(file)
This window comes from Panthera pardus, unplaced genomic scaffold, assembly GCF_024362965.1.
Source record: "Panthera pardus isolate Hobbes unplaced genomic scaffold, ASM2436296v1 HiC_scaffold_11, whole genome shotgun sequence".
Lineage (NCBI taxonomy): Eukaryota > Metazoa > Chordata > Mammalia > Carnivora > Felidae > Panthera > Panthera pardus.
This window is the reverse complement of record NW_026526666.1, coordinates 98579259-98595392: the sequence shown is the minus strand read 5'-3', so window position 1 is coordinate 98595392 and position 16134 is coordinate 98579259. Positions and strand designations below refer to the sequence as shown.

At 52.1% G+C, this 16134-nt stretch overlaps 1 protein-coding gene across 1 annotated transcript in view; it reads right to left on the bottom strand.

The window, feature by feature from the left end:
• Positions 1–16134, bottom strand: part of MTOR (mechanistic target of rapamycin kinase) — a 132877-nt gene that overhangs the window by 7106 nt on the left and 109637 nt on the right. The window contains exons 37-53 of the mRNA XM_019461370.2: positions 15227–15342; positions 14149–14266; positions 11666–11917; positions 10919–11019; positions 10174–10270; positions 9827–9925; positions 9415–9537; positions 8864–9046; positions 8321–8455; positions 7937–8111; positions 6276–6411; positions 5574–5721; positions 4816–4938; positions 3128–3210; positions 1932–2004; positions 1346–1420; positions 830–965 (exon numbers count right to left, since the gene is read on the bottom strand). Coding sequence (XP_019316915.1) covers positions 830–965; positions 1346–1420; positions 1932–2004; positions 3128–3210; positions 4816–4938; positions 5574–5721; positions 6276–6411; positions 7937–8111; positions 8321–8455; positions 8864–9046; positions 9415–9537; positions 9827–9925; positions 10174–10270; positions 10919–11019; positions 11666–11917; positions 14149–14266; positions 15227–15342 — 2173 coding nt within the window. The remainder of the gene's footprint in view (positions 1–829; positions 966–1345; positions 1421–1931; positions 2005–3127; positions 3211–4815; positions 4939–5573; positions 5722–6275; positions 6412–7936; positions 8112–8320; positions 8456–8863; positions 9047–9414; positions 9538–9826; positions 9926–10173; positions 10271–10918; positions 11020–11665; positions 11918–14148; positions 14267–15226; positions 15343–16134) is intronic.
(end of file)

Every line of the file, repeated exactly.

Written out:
This window comes from Panthera pardus, unplaced genomic scaffold, assembly GCF_024362965.1.
Source record: "Panthera pardus isolate Hobbes unplaced genomic scaffold, ASM2436296v1 HiC_scaffold_11, whole genome shotgun sequence".
Lineage (NCBI taxonomy): Eukaryota > Metazoa > Chordata > Mammalia > Carnivora > Felidae > Panthera > Panthera pardus.
This window is the reverse complement of record NW_026526666.1, coordinates 98579259-98595392: the sequence shown is the minus strand read 5'-3', so window position 1 is coordinate 98595392 and position 16134 is coordinate 98579259. Positions and strand designations below refer to the sequence as shown.

At 52.1% G+C, this 16134-nt stretch overlaps 1 protein-coding gene across 1 annotated transcript in view; it reads right to left on the bottom strand.

The window, feature by feature from the left end:
• Positions 1–16134, bottom strand: part of MTOR (mechanistic target of rapamycin kinase) — a 132877-nt gene that overhangs the window by 7106 nt on the left and 109637 nt on the right. The window contains exons 37-53 of the mRNA XM_019461370.2: positions 15227–15342; positions 14149–14266; positions 11666–11917; positions 10919–11019; positions 10174–10270; positions 9827–9925; positions 9415–9537; positions 8864–9046; positions 8321–8455; positions 7937–8111; positions 6276–6411; positions 5574–5721; positions 4816–4938; positions 3128–3210; positions 1932–2004; positions 1346–1420; positions 830–965 (exon numbers count right to left, since the gene is read on the bottom strand). Coding sequence (XP_019316915.1) covers positions 830–965; positions 1346–1420; positions 1932–2004; positions 3128–3210; positions 4816–4938; positions 5574–5721; positions 6276–6411; positions 7937–8111; positions 8321–8455; positions 8864–9046; positions 9415–9537; positions 9827–9925; positions 10174–10270; positions 10919–11019; positions 11666–11917; positions 14149–14266; positions 15227–15342 — 2173 coding nt within the window. The remainder of the gene's footprint in view (positions 1–829; positions 966–1345; positions 1421–1931; positions 2005–3127; positions 3211–4815; positions 4939–5573; positions 5722–6275; positions 6412–7936; positions 8112–8320; positions 8456–8863; positions 9047–9414; positions 9538–9826; positions 9926–10173; positions 10271–10918; positions 11020–11665; positions 11918–14148; positions 14267–15226; positions 15343–16134) is intronic.